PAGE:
Everybody who’s done the long-haul film festival thing will have experienced screenings where they suddenly realise they’re too tired to take in what’s happening on the screen. I got tired just a few days into the E.I.F.F. but now I seem to be floating along on a cloud of cinema, still exhausted (I fell asleep this morning and was nearly late for Jeanne Moreau’s L’ADOLESCENTE) but unable to really feel it.
At the screening of Marguerite Duras’ NATHALIE GRANGER yesterday, I had a different problem. It was noon, and I hadn’t eaten that morning, and suddenly I found myself famished. The film is, on the surface, extremely uneventful, following Lucia Bosé and Jeanne Moreau as they float around Duras’ house in capes, do housework, listen to the news, and talk on the phone (but not so much to each other, face to face). As with many “avant garde” films, one is able to think one’s own thoughts, influenced by the film, rather than being completely wrapped up in an unfolding narrative and thinking only the movie’s thoughts.
This led to an unusual viewing experience for me, since what I was thinking about desperately was food. How I would never go anywhere without a snack again. And how I would like to climb up on the screen like Buster Keaton in SHERLOCK JNR and eat the food on it. That apple is the size of a refrigerator! It’s grey, this being a b&w film, but what the hell. People in b&w movies live on grey food and it doesn’t seem to do them any harm. I guess the skin of the apple would be pretty thick, hard to break through, and the surface curves too gently for a person to bit into it. But I could throw my arms around the apples and smell it and maybe cut a piece off with a knife, if I could find one small enough to lift. Or wait until a longshot appears, and the apples are a more normal size.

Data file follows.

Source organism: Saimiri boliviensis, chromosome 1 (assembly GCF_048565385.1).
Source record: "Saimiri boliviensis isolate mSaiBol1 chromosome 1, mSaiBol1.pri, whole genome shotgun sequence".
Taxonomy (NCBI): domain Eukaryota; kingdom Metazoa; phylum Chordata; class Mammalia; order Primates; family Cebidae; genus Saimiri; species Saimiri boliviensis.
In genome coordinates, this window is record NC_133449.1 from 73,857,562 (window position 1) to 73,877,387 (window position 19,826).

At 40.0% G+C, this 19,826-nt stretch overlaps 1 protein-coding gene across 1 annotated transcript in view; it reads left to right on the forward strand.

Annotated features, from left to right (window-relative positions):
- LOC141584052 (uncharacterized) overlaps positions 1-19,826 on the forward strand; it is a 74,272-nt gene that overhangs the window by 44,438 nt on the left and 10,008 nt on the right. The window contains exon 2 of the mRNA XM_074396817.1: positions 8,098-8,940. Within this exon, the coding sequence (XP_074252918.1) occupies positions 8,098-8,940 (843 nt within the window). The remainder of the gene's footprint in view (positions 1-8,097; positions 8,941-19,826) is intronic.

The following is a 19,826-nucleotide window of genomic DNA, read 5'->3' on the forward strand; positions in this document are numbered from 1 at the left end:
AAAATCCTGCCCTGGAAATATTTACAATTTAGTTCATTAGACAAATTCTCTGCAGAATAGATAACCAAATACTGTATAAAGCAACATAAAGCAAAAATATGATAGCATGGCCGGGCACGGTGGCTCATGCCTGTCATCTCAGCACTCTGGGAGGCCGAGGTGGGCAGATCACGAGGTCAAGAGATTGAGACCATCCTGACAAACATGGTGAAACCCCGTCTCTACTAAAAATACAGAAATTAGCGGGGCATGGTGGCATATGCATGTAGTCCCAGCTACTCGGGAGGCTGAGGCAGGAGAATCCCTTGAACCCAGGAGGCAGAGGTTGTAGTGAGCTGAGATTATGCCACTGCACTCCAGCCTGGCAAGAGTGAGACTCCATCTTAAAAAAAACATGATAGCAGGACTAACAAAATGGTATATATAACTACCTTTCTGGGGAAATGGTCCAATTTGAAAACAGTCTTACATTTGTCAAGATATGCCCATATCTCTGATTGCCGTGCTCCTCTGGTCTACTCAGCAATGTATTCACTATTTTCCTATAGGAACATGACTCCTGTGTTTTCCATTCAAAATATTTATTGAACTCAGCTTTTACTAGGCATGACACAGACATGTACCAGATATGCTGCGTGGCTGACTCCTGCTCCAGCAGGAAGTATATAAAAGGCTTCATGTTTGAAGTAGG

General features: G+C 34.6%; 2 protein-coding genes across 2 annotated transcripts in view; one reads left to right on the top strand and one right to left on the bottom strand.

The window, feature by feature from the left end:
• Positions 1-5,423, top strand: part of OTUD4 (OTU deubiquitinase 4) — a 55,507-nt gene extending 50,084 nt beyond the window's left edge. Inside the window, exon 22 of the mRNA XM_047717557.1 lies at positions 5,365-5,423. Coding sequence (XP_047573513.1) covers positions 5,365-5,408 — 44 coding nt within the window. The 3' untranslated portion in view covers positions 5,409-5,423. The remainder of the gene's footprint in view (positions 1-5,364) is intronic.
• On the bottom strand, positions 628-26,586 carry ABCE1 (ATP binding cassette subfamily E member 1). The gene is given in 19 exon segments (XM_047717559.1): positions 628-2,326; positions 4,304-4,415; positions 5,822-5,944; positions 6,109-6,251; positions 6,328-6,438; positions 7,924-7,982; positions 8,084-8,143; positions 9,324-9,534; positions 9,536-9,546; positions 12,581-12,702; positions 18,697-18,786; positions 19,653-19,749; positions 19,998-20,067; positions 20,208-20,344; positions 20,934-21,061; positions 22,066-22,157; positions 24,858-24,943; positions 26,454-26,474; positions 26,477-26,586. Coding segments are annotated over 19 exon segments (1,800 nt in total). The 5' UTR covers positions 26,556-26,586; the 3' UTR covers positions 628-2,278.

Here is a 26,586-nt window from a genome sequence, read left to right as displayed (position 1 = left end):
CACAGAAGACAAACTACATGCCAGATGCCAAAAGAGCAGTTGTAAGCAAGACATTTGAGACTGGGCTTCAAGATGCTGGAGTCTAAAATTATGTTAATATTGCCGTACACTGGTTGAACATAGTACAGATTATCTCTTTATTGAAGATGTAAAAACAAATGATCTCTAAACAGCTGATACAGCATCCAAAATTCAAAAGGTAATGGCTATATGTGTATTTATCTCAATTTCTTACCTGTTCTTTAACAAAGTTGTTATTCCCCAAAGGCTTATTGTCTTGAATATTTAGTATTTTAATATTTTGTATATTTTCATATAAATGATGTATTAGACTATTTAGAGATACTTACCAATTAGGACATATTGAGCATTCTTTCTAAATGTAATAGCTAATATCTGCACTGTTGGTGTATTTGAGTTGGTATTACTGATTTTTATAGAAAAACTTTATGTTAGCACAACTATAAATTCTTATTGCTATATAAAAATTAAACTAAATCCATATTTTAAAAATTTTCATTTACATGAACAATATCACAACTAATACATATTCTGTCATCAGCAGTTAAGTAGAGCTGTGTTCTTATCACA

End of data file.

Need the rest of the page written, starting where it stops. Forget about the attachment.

A baguette the size of a couch! I could break through the crust and crawl inside, tearing at the soft flesh of the bread and cramming it into my mouth, entering the bread and curling up inside, protected by the brittle carapace of the crust and pillowed by fluffy loaf-matter.
Anyhow, that’s what the film made me think of.
EXCEPT for the sudden burst of — what? comedy? — as a painfully young Gerard Depardieu shambles in, and attempts to sell the ladies a washing machine. The youthful Depardieu is always a startling sight for those who know the beefy lummox of today. That impossibly long, strange face, apparently assembled in armature form out of leg-bones, then covered in a translucent coating of unborn calf skin and decorated with a mop. Yet it speaks! And attempts to sell a Vedetta-Tabard washing machine. The ladies stare coolly at Mr. D., giving nothing back as he sweats and stutters his way through a prolonged, incoherent sales pitch. Finally, utterly defeated, he goes to look at their present washing machine. He staggers back, somehow EVEN MORE defeated. “It’s a Vedetta-Tabard,” he mutters, aghast at the cruelty.